Fleshy and sweet summer okra cooked in a masala of onion, garlic and spices and coated in roasted chickpea flour. This okra dish is so delicious as a side with daal– rice or with soft warm rotis and a bowl of yogurt. I love such simple and light meals during summer. The addition of besan(chickpea flour), one of my favorite flours, makes it taste so earthly and spices like mustard, fennel & cumin complement the combination of fresh vegetable and nutty flour.

Zunka is a Maharastrian (Western Indian) dish which is basically chickpea flour cooked in a tempering of mustard and cumin seeds along with fresh chilies and powdered spices. It is like a slurry or can be dryish. It is usually served with bhakri(flatbread bread) and pickle for a meal. It is a super light dish during summers and quite flavorful like anything made with chickpea flour is.

Here, I added fresh bhindi to the spiced chickpea flour. I also addd fennel seeds since I love the flavor with okra. Okra isn’t slimy at all once the dish finishes cooking, the dish is perfectly spiced and comes together very quickly. The is my version inspired by the iconic zunka dish, which is usually a slurry. I like this drier version with okra a lot. Here are a few things to be kept in mind while cooking okra and this dish. Keep these things in mind and your okra will never be slimy.

  1. Wash the okra at least 1-2 hours before beginning to cook and let air dry if possible. Quickly washing and wiping with paper or cloth table is okay but I recommend air drying. Do not cut okra until its completely dry else it will be super slimy.
  2. For this dish, cut the okra in longish pieces, don’t cut very thin discs.
  3. Don’t skimp on oil. Some vegetables like okra, eggplant etc cook better if the oil quantity is good. At the same time, besan(chickpea flour)also need extra oil for the right texture post cooking. Right quantity of oil also helps in reducing the slimy texture of okra since it dosent steam but stir fries well while cooking.
  4. Okra is a delicate vegetable and when fresh, it cooks quite fast. We don’t need to cover it for a long time else it loses its color, get overcooked and the texture isn’t right. Just cover for a few minutes in the beginning to get cooking started and then cook uncovered till its tender. Writing the method I follow in the recipe.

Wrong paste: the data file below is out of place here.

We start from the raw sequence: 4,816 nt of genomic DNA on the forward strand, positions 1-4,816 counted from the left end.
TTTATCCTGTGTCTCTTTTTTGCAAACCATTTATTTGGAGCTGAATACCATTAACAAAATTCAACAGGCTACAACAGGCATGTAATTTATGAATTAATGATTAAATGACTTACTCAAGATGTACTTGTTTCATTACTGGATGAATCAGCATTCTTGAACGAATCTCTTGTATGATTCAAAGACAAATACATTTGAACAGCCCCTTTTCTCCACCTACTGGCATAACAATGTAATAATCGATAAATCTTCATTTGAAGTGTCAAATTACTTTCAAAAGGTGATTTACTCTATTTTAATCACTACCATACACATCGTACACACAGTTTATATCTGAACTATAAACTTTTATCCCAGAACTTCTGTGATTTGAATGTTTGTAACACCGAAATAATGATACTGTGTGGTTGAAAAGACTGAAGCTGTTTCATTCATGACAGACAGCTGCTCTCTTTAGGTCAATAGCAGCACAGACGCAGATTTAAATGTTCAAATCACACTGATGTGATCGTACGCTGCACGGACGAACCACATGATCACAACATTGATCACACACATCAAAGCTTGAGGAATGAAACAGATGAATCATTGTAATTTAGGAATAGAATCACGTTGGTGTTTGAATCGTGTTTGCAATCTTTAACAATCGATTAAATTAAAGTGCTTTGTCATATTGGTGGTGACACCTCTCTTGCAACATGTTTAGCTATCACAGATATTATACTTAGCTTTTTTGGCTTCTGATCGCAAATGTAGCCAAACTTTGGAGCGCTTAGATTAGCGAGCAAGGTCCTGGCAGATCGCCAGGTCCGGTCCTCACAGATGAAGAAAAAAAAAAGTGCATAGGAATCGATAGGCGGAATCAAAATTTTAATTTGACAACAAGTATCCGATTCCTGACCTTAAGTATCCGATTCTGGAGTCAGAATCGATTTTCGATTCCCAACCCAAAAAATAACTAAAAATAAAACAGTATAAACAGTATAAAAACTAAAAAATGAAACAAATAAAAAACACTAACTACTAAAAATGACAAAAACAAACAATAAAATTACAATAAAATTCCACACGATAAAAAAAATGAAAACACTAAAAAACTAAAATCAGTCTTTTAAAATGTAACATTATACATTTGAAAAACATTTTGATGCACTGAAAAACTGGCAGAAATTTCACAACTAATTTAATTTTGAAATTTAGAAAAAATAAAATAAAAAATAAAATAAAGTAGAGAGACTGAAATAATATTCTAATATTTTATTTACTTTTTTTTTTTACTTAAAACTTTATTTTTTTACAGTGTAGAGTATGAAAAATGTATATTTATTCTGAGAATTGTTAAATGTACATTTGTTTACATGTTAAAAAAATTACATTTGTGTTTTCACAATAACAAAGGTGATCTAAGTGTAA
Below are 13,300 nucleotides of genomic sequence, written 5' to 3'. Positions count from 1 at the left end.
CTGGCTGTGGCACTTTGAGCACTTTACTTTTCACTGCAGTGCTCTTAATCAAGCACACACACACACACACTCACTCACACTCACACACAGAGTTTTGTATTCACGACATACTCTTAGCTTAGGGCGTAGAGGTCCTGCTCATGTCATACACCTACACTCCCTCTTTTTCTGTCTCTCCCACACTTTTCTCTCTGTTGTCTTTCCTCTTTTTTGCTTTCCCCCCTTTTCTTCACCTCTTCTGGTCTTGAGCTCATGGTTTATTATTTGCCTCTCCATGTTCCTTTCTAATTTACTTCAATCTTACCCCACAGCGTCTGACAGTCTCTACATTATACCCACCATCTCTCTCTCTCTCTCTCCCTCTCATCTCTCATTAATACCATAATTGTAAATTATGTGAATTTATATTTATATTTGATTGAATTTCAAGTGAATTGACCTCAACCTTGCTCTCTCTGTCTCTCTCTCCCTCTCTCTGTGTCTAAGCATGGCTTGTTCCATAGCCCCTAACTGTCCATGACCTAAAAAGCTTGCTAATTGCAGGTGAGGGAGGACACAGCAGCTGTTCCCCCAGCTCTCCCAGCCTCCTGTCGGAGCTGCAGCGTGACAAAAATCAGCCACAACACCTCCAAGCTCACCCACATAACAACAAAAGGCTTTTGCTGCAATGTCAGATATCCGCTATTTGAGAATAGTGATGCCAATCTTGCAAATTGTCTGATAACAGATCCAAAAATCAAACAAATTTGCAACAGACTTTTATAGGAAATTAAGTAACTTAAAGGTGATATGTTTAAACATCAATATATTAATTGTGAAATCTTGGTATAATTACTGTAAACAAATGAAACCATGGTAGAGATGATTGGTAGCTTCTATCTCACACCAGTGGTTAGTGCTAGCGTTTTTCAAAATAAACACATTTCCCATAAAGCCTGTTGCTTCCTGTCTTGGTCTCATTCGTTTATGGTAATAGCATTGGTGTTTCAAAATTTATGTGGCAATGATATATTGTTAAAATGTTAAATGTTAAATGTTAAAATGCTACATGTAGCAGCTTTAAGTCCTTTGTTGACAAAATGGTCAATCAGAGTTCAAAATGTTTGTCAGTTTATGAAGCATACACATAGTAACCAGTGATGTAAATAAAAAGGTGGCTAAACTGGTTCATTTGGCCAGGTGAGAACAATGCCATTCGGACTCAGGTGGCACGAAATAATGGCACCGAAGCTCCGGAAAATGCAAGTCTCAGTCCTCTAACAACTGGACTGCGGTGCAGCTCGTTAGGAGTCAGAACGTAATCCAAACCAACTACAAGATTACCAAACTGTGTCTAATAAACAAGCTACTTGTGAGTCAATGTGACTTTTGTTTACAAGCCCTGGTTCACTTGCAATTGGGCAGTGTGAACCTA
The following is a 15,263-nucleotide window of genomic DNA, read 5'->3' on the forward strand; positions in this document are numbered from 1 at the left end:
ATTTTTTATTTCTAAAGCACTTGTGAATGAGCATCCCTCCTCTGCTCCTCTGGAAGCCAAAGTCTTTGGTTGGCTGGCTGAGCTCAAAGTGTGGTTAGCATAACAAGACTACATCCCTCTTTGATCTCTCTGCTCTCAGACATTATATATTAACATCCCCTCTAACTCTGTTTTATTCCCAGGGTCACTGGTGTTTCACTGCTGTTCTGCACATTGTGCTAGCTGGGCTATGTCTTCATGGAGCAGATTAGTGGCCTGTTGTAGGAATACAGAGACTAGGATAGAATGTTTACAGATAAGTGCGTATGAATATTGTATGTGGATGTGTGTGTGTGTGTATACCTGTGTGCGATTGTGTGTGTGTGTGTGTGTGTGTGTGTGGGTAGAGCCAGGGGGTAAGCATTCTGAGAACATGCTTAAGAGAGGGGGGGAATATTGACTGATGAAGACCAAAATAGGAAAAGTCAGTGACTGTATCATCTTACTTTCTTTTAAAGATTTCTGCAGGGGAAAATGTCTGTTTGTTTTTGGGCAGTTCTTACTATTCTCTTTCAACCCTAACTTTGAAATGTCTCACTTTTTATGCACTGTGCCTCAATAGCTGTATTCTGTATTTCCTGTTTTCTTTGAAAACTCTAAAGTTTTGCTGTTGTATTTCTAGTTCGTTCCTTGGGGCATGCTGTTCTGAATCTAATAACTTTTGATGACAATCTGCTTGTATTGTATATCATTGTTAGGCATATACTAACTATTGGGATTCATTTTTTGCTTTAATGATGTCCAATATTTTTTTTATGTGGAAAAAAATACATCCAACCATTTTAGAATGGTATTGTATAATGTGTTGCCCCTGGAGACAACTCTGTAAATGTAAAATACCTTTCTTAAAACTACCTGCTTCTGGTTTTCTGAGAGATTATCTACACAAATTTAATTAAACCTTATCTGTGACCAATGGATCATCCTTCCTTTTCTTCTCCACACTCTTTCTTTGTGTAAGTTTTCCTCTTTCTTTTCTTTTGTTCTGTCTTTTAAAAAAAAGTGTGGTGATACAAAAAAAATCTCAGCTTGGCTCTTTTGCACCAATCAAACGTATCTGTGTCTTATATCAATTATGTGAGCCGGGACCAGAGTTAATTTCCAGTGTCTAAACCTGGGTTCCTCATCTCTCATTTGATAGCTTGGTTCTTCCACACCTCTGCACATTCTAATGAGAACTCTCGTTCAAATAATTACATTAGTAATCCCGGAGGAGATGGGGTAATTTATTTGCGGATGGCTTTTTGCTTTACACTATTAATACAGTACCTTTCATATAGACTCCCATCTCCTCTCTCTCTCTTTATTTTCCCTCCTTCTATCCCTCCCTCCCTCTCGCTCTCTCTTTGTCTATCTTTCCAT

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Bhindi Zunka /Besan Bhindi (Okra Cooked in Chickpea flour)

A flavorful dish of summer okra coated in spiced chickpea flour. Pairs well with soft rotis or dal and rice.
Prep Time15 mins
Cook Time20 mins
Course: Side Dish
Cuisine: Indian

Ingredients

  • 1 lb (400gms) okra
  • 1/2 cup besan (chickpea flour)
  • 5 tbsp mustard oil or any cooking oil you use
  • 1 tsp black mustard seeds
  • 1/4 tsp fennel seeds
  • 1 tsp cumin seeds
  • 2-3 green or red chilies, finely chopped (adjust to taste)
  • 3/4 cup finely chopped onions
  • 4 garlic cloves,finely chopped
  • 2 tsp coriander powder
  • Red chilli powder to taste
  • Salt to taste
  • 1-3 tbsp water or as needed
  • 1/2 tsp amchoor (dry mango powder)(or to taste)
  • 1/2 tsp garam masala (or to taste)

Instructions

  • Wash and air-dry the okra. Trim the ends and cut each okra into maximun of 3 pieces. Set aside.
  • Take a kadai or heavy pan with lid in which you want to cook and set it on stove. First, dry roast the chickpea flour on low heat stirring continously till you smell a nice aroma but it does get not browned a lot. Takes about 6-8 minutes. Keep an eye and stir continously. Once roasted, transfer to a plate or bowl and set aside.
  • Add the mustard oil (or cooking oil) to the kadai and heat up till a bit smoky. Temper the oil with mustard, fennel and cumin seeds. As soon as they crackle, add the fresh chilies and saute in oil for 30 seconds.
  • Next, on medium heat, add the onion and let the onions cook in oil till they are a nice shade of golden brown. Add the garlic next and saute for a minute till you smell a nice aroma.
  • Add the coriander and red chili powder next and saute in warm oil for a minute or so.
  • Add all the okra to the onion & spices now, sprinkle salt and mix well. Saute for 2-3 minutes with the masala. You will see that the okra will start to look deep green in color and little moist(its own juices if your okra is good quality and fresh). If you feel its not releasing its juices, add couple tablespoons of water, mix and set the stove to low medium and cover the pan with a lid.
  • Let the okra cook for 5-7 minutes covered without opening the lid in between. Remove the lid and you will see that okra is much softer, let it cook for another 6-7 minutes without the lid till its soft but not falling apart. The okra will be browned and you wont see the slime. Once okra is cooked properly, its slimy texture goes away.
  • Sprinke the besan a few tablespoons at a time and gently mix well. The besan will slowly absorb the mositure from okra and will appear sandy. Add all the besan and keep mixing. If you feel that the sabzi is looking dryish, add a tablespoon or so of water. I didnt need to add any extra water. Taste and adjust the salt.
  • Finish the dish with amchoor and garam masala.Mix well and serve warm.
Appetizers/Snacks · Brunch

Besan Toast


These besan toasts are super easy to make and quite a healthy way to start your day. Just mix up a spiced besan(chickpea flour) batter, dip the bread slices and pan fry or deep fry. The consistency of the batter is the only tricky thing here, it has to be rather thick for a nice coating on bread without making it soggy. Enjoy with chutney and a cup of chai 🙂